Raising a Well-Rounded Geek

As a self-professed geek, my three sons might as well have been born with dice in one hand and a video game controller in the other. From a very early age, they were playing all sorts of board games and video games. They are very comfortable with the geek gaming culture and all three still embrace it. It is a wonderful hobby that can stimulate the imagination, build intellect, and develop social skills, just to name a few of the many benefits. However, I also wanted to make sure they were exposed to other experiences besides gaming in order to help them be well-rounded individuals. As parents, my wife and I thought it was important to give our children opportunities to participate in other activities that they might find enjoyable and enrich them as individuals. The first was sports.

I’m a sports nut who loves to play and watch sports. I played lots of sports in my youth and for the past 25 years I’ve participated in organized softball. As a result, I know first hand how sports emphasizes the importance of working as a team, respecting authority (ie. the coach), accepting victory or defeat with dignity, and of course the many benefits of practicing to obtain improvement and discipline. With all three boys, I gave them the choice of whatever they wanted to participate in, from baseball, to football, to basketball, to karate. For me, it didn’t matter. I just wanted them to participate in some sort of organized sports activity. If they didn’t like a certain sport, we encouraged them to try another. They are now ages 15, 11 and 9-years-old and all three still participate in some form of sports. In addition, we love to go and watch sporting events as a family. These family outings have given us great memories that will stay with us forever.

Obviously, another huge benefit of playing sports is the physical activity. Geeks have a negative stereotype of being overweight individuals who just sit in front of a PC or gaming table all day. Sports helps instill the importance of physical fitness that they’ll need to maintain through their entire lives to remain healthy and active.

A second form of activity I have supported with my sons is learning how to play a musical instrument. I took piano at an early age and it’s an activity I’ve enjoyed my entire life. I currently play in a band at my church and in a local rock band, too. The discipline it takes to learn how to play an instrument is invaluable to an individual. Even if a person never becomes proficient at playing, the work ethic established can last a lifetime. So when my oldest son came to me when he was 10-year-old and said he wanted to learn how to play guitar, we supported him. We got him a cheap starter guitar and lessons. Five years later, he’s now a pretty good guitar player, plays in a jazz ensemble in high school, and spends more tine in his room practicing than he does in front of the TV.

My second oldest recently decided he wanted to learn how to play the bass. So this past Christmas, we gave him a beginner’s bass and he has started learning how to play. In addition, he is playing the trumpet in his middle school band which is developing his music reading and playing skills. He might decide he really isn’t into being a musician and that is fine with us. We just wanted to make sure he had an opportunity to try it out.

Another activity we thought was important was community service. It’s so easy nowadays to get caught up with our own self-interests. In a time where the “culture of entitlement” can be a strong influence on our children, we believe that helping and putting others first shows our boys how good they got it. Serving others shows them how they could make a difference in people’s lives and, in return, receive that joyful feeling when helping those in need. Whether it’s doing service through local charities, the church, or the school, we’ve seen our boys’ level of maturity grow as a direct result.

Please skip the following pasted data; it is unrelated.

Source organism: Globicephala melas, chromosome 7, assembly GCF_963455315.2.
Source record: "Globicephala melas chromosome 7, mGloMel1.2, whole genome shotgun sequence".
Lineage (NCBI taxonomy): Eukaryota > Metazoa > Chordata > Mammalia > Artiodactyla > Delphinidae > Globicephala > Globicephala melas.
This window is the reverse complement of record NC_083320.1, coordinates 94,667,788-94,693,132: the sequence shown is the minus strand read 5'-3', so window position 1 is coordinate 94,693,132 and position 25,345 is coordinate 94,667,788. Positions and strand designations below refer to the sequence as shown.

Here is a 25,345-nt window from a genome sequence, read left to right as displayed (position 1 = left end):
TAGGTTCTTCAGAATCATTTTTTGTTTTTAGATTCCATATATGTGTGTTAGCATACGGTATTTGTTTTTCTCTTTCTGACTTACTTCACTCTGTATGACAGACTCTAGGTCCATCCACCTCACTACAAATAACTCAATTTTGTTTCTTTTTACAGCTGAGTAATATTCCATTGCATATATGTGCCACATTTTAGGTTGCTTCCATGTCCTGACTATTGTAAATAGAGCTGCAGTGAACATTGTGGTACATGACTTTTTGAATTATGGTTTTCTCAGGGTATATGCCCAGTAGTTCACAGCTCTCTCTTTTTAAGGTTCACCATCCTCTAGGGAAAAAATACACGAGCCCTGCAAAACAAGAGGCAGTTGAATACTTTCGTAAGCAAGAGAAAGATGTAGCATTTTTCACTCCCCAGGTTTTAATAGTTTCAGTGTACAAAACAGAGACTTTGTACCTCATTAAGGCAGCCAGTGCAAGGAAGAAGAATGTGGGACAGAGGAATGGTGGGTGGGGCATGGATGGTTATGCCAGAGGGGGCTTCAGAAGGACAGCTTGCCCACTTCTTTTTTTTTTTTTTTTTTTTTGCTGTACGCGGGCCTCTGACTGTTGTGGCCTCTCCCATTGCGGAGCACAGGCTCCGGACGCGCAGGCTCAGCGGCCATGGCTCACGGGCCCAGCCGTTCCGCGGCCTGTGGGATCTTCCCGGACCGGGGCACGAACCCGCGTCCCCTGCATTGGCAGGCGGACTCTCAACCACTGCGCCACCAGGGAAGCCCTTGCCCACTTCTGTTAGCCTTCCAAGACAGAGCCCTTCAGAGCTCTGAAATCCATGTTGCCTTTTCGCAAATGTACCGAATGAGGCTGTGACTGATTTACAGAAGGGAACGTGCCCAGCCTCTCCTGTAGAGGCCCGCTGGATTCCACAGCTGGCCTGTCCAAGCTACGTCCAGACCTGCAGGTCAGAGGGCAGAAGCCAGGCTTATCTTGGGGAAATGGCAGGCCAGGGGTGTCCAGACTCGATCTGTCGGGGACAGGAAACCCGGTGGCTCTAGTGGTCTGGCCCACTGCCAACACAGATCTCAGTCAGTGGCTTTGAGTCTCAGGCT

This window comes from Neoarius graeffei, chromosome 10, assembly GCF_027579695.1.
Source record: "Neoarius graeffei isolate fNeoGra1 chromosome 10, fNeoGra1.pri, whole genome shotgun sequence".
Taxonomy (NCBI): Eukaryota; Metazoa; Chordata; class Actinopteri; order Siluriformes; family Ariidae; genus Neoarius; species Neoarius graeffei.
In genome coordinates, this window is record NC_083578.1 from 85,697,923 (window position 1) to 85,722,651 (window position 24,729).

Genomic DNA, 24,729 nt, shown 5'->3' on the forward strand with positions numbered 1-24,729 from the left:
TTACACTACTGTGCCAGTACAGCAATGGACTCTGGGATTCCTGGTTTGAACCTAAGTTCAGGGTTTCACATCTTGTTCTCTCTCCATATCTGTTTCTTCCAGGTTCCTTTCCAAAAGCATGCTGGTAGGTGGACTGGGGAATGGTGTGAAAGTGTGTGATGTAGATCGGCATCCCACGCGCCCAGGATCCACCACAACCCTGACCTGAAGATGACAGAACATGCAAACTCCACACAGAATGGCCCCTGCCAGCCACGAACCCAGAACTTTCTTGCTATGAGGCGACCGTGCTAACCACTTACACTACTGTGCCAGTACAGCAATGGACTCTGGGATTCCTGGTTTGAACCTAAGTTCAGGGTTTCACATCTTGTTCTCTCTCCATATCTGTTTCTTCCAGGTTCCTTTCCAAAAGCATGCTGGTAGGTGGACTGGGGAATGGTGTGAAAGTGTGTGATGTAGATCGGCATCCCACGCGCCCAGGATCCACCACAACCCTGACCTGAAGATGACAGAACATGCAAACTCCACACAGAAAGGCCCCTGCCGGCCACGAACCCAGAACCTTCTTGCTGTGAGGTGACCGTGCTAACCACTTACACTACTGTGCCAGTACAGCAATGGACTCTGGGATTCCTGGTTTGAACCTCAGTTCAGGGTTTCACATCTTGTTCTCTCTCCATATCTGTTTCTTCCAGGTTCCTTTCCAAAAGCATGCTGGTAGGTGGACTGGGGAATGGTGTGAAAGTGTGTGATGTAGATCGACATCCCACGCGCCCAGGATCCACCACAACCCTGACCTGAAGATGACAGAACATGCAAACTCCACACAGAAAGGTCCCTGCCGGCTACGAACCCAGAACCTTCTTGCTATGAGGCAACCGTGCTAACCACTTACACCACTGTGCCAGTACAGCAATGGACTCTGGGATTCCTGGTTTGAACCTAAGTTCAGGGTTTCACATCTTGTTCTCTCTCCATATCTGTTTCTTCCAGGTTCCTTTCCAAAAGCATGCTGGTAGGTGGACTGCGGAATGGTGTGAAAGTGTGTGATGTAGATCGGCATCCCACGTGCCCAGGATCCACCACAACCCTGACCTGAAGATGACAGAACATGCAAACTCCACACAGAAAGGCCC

These are just three examples of non-gaming activities that we believe to be good for our family, but it could be any activity like creative writing, painting, learning how to dance, art appreciation, theater, and even geocaching! The list is limitless. Don’t get me wrong, gaming is a fantastic hobby that my family spends many hours doing and enjoying, but taking time to put down the dice and turning off the video games has helped cultivate an appreciation for many different activities that our boys will enjoy for a lifetime.

About Marty

Father of Three, and Husband of One, Marty has been a video and board gamer since the Atari 2600 and Uno (both from the 70's). As a child, he has fond memories of playing all sorts of games with his family and friends. As a parent, he now wants his three sons to have the same great memories of everyone sitting around the table captivated by cards/tokens/miniatures, feeling great about a win, learning how to deal with losses, but having fun regardless of the outcome. Marty didn't discover the sub-culture of "geek" gaming until 2000 through the Lord of the Rings TCG. From there, a whole new world of card games, board games, RPGs and miniature wargaming was opened up to him and he dived in head first. As his sons started taking interest in his hobby, Marty gladly cultivated their interest and supported whatever games they wanted play. Even his wife, a non-gamer just a few short years ago, now loves the gaming culture and gets "geeked up" as anyone for board game nights and trips to GenCon. Gaming is now a family event. Less time is spent watching TV and more time is spent sitting around the gaming table strategizing, laughing, learning, and building memories that will stay with them for a lifetime. At the same time, Marty is adding new memories of his own. Marty goes by the handle WolfpackEE on Board Game Geek.